Donald Trump has said that there is “no reason” for him to listen to an audio recording of the killing of journalist Jamal Khashoggi at the Saudi Consulate in Istanbul.
Mr Trump confirmed the US has the recording, which was provided by Turkey.
But he told Fox News Sunday: “I don’t want to hear the tape, no reason for me to hear the tape.”
When asked why, Mr Trump called the recording a “suffering tape” and said he knows “everything that went on in the tape without having to hear it”.
The president said that what happened to Khashoggi at the consulate on 2 October was “very violent, very vicious and terrible”.
A US official said that American intelligence agencies have concluded that Saudi crown prince Mohammed bin Salman ordered the killing.
The Saudi government denies the allegations.
Mr Trump earlier said that a CIA assessment, which concluded that that the crown prince was responsible, is “very premature” but “possible”.
He also said that he will receive a full report into The Washington Post columnist’s death on Tuesday.
According to the president, the report will include a conclusion as to who the US government believes was responsible for the killing, which Mr Trump said “should never have happened”.
Khashoggi, a columnist for The Washington Post, was slain on 2 October inside the Saudi consulate in Istanbul.
He was a frequent critic of the crown prince but Saudi Arabia has denied accusations that the kingdom’s de facto leader had prior knowledge of the murder.
American officials have expressed high confidence in the CIA’s assessment, which is the most definitive to date, according to The Washington Post, which originally reported the story.
The CIA found that 15 Saudi agents flew on government planes to Istanbul and carried out the killing at the Saudi consulate, the report said.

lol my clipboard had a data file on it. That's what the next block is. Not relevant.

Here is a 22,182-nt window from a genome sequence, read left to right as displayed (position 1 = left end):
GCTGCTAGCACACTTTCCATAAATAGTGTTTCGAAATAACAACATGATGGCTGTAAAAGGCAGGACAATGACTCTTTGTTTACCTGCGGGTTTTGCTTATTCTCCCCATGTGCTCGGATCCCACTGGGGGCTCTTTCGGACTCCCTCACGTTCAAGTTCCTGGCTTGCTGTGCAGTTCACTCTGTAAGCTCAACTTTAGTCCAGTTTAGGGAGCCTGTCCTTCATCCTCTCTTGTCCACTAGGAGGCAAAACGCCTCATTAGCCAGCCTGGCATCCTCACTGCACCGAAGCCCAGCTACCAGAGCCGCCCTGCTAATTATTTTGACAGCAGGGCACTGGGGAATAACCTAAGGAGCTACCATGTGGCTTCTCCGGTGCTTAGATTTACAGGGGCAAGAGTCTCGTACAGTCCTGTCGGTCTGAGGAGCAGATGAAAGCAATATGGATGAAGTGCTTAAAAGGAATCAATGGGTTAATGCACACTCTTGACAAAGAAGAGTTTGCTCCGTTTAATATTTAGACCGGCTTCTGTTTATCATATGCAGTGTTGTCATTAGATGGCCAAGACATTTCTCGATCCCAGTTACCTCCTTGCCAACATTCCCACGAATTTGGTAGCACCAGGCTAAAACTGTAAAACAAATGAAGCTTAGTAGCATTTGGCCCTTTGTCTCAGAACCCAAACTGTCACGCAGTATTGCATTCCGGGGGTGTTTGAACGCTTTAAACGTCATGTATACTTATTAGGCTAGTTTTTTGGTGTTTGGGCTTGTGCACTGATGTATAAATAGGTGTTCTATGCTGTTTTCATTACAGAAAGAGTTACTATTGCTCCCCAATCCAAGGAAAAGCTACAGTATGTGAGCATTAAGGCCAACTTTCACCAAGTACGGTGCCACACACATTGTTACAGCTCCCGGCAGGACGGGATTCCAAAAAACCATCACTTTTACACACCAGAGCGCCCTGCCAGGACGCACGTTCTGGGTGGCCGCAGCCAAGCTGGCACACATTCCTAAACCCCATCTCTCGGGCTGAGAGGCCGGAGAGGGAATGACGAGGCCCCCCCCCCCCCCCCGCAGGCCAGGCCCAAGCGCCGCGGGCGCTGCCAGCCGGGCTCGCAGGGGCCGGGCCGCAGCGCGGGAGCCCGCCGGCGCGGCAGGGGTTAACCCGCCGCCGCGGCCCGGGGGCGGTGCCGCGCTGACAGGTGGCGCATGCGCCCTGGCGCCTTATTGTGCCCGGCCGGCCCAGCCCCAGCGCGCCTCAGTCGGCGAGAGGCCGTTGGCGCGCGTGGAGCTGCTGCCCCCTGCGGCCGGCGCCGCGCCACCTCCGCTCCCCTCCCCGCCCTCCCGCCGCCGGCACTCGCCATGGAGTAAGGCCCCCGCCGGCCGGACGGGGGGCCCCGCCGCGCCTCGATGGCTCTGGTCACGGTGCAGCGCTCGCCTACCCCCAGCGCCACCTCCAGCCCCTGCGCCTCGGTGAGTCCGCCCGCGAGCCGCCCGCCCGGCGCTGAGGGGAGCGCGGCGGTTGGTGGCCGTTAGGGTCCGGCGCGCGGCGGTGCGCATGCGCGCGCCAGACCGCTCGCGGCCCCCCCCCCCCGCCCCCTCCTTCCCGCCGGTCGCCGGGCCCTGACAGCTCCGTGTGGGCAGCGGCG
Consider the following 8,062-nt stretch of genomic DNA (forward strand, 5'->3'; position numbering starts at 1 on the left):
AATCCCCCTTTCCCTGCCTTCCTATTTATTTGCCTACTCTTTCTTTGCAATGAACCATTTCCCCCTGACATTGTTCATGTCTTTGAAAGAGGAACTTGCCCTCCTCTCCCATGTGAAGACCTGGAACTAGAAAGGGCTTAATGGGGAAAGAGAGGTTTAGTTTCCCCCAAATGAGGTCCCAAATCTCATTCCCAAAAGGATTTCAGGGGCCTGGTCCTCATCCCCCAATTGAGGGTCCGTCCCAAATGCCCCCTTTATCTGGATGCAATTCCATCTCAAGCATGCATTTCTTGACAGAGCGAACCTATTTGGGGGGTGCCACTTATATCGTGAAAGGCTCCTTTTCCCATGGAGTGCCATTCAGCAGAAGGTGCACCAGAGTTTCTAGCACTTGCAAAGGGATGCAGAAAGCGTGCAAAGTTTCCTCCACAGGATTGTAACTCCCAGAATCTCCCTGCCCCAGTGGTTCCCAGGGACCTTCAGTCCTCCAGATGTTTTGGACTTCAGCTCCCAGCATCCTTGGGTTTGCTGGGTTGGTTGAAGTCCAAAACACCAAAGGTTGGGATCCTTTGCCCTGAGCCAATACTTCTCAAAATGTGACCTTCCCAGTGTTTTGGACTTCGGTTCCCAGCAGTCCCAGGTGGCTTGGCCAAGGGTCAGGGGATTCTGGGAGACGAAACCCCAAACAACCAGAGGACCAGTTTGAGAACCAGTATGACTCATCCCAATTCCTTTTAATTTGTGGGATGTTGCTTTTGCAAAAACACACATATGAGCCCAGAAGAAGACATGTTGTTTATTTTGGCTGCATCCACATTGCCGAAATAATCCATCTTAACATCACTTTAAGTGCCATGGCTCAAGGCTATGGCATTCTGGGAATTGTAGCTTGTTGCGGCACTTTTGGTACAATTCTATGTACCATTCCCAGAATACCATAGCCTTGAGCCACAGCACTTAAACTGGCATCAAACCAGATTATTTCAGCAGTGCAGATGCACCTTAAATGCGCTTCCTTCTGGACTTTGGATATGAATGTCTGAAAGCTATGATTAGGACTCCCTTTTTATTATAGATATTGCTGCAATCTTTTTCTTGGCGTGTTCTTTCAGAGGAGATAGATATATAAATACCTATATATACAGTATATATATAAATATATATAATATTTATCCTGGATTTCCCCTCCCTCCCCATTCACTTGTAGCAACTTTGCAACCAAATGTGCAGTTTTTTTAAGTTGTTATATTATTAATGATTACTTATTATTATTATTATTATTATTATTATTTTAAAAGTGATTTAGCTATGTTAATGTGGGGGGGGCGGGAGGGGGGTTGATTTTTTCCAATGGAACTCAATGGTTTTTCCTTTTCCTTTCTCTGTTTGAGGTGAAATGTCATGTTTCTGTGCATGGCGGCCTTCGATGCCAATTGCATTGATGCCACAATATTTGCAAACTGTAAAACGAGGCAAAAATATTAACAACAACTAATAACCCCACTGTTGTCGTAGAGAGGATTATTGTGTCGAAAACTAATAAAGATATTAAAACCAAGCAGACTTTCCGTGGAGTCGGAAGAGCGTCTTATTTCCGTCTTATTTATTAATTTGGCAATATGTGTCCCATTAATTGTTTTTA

Mr Trump’s remarks, made during a trip to California, came just hours after the US State Department claimed that the government was still working on determining responsibility for Khashoggi’s death.
“Recent reports indicating that the US government has made a final conclusion are inaccurate,” State Department spokeswoman Heather Nauert said in a statement.
The killing has caused a diplomatic crisis for the US president, who considers the crown prince a close ally.
”As of this moment we were told that he did not play a role,” he told reporters.
“We’re going to have to find out what they have to say.”
It is unclear who is producing the report the president discussed.
The US leader’s remarks were similar to those of national security adviser John Bolton, who said earlier this week that people who have listened to an audio recording of the killing do not think it implicates Mohammed bin Salman.
Other officials familiar with the case cautioned that while it was likely the prince was involved in the death, there were questions about what role he played.
The CIA has briefed other parts of the US government, including Congress, about its conclusions.
Mr Trump has previously said that Mr Khashoggi’s killers should be held to account, but has also stressed the importance of Washington’s ties with Riyadh, one of the biggest clients of the US defence industry.
The president is aiming to preserve Saudi arms deals, despite growing opposition in Congress.
“They have been a truly spectacular ally in terms of jobs and economic development,” he said.
But US politicians critical of Saudi Arabia are ramping up pressure on the White House to take action over the killing.
“Trump must accept (for once) his intelligence experts’ incontrovertible conclusion: Crown Prince MBS is culpable for Khashoggi’s monstrous murder,” tweeted Richard Blumenthal, a Democratic senator, on Saturday.
“This brazen killing must have consequences – sanctions, prosecution, removal of MBS and others, not continued cover-up, enabled by Trump.”
Additional reporting by agencies
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